And, We’re Off… Finally

Day One

Oh Jebuz, what a day.

Yesterday, we woke up naturally around 6 o’clock in the morning after getting about six hours of sleep in the van. I had a couple of drinks the night before to calm my nerves and I have noticed that has a really negative effect on my sleep and in particular how much deep sleep I get. I got an hour and 20 minutes, which is a little less than my normal range but not less than I have gotten while recording. That record goes to last Friday when I decided to get drunk for no real reason and only got 51 minutes total of deep sleep.

Anyway, we got up and Bruce ate his breakfast and I was able to say goodbye to my sister before we got on the road around 7 o’clock. Around 11 o’clock I realized that I was really tired, and a few times considered pulling off the road as we made it into the evening. But I kept the music playing and Bruce is a great conversationalist once you get to know him; so that kept me from dozing off.

The first stop that we made was in Washington at the Ginkgo Petrified Forest State Park. There’s not a forest there anymore; I expected a bit more trees. But it turns out that all the petrified trees were made so by lava flow in the area or something along those lines (I didn’t go in the Museum with Bruce) were found underground and excavated to put into the museum. Still, it was a spectacular view and they did have petroglyphs displayed outside the main building and the view was spectacular.

From Ginkgo, we drove another couple of hours to Spokane – at the border with Idaho. I am not a fan. We stopped at the Riverside Park; I had planned on going to the Riverside State Park and I don’t think that is where I went. The directions on Google didn’t make any sense; and I didn’t want to waste a ton of time seeing where it was taking me. By the time we got into Spokane, it was almost 1 o’clock and it was very busy. Honestly, I couldn’t figure out why anyone would want to spend time in that area. They don’t have nearly as many trash/recycling as I am used to in Seattle so when Bruce refused to eat his lunch I almost just poured it down the storm drain. A few blocks away from where I parked I did eventually find a trash can.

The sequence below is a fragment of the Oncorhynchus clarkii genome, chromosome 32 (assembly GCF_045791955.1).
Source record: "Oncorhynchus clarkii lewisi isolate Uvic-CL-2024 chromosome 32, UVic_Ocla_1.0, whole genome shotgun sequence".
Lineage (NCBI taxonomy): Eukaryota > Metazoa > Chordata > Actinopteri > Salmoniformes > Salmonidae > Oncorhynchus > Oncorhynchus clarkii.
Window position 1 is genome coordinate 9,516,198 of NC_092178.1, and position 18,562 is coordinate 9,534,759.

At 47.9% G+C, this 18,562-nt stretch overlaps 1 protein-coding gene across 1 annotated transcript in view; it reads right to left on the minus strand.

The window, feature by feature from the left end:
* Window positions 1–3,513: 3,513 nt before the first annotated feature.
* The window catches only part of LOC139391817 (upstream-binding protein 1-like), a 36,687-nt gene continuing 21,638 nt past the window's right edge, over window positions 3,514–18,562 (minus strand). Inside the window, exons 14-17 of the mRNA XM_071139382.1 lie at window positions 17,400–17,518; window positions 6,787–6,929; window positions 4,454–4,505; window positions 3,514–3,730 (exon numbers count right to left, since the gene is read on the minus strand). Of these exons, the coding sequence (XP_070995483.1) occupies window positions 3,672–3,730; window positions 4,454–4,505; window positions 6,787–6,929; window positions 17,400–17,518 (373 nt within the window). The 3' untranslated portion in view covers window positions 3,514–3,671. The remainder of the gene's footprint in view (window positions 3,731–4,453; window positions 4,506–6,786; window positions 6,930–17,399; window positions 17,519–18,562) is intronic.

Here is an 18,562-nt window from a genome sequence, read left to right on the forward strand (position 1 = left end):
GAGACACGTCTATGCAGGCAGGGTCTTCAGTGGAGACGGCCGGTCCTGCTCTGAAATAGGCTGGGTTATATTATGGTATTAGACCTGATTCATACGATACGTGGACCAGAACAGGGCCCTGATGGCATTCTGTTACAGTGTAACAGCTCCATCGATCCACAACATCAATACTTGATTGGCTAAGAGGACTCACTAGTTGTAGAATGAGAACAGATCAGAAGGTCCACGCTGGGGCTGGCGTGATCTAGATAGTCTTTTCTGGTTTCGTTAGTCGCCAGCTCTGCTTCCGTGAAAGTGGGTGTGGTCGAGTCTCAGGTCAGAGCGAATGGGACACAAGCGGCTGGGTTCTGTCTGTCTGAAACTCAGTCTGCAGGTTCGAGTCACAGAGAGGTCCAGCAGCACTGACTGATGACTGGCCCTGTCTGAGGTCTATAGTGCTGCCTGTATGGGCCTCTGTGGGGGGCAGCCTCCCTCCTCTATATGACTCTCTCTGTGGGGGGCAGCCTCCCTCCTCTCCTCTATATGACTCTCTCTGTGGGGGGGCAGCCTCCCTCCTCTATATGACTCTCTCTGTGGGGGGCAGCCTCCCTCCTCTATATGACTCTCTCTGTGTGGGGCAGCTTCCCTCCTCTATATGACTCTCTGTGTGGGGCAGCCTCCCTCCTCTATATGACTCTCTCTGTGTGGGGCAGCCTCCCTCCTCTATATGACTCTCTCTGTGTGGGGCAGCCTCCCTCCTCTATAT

Going into Idaho; I realized that I was cutting it close on time and decided not to go to Burke. I still wonder why that stop came up on my search for things to do with Bruce – what is special about the town of Burke? – but I am also really glad that we ended up at Mission State Park. It was really beautiful and lots of water around to fill Bruce up on. Around that time we peaked up around 95 degrees and I was definitely feeling it; so I know that he was too.

We did not go into the museum, but we checked out the visitor center and walked the grounds including the cool old cemetery and the amazing views around the back of the mission building itself. For $7 (3 less than Ginkgo wanted to charge me) I feel like it was a win.

I hadn’t realized that the less than 100 miles from Washington to Montana would be just mountains. What I saw of Idaho was pretty; but it also just looked like most of the drive through the pass to Leavenworth and it does get dull after awhile.

Arriving in Montana, it has been mostly more of the same. Missoula is nice enough, with some actual stores, gas station options, and real food. Most of the drive through the mountains is general stores and Exxon every 50 miles or so. There aren’t a lot of options for picking up supplies (where do small town folks get pet stuff? I truly don’t understand) and you have to make sure to fill up the tank any time you see a gas station; because it could be awhile before you see another.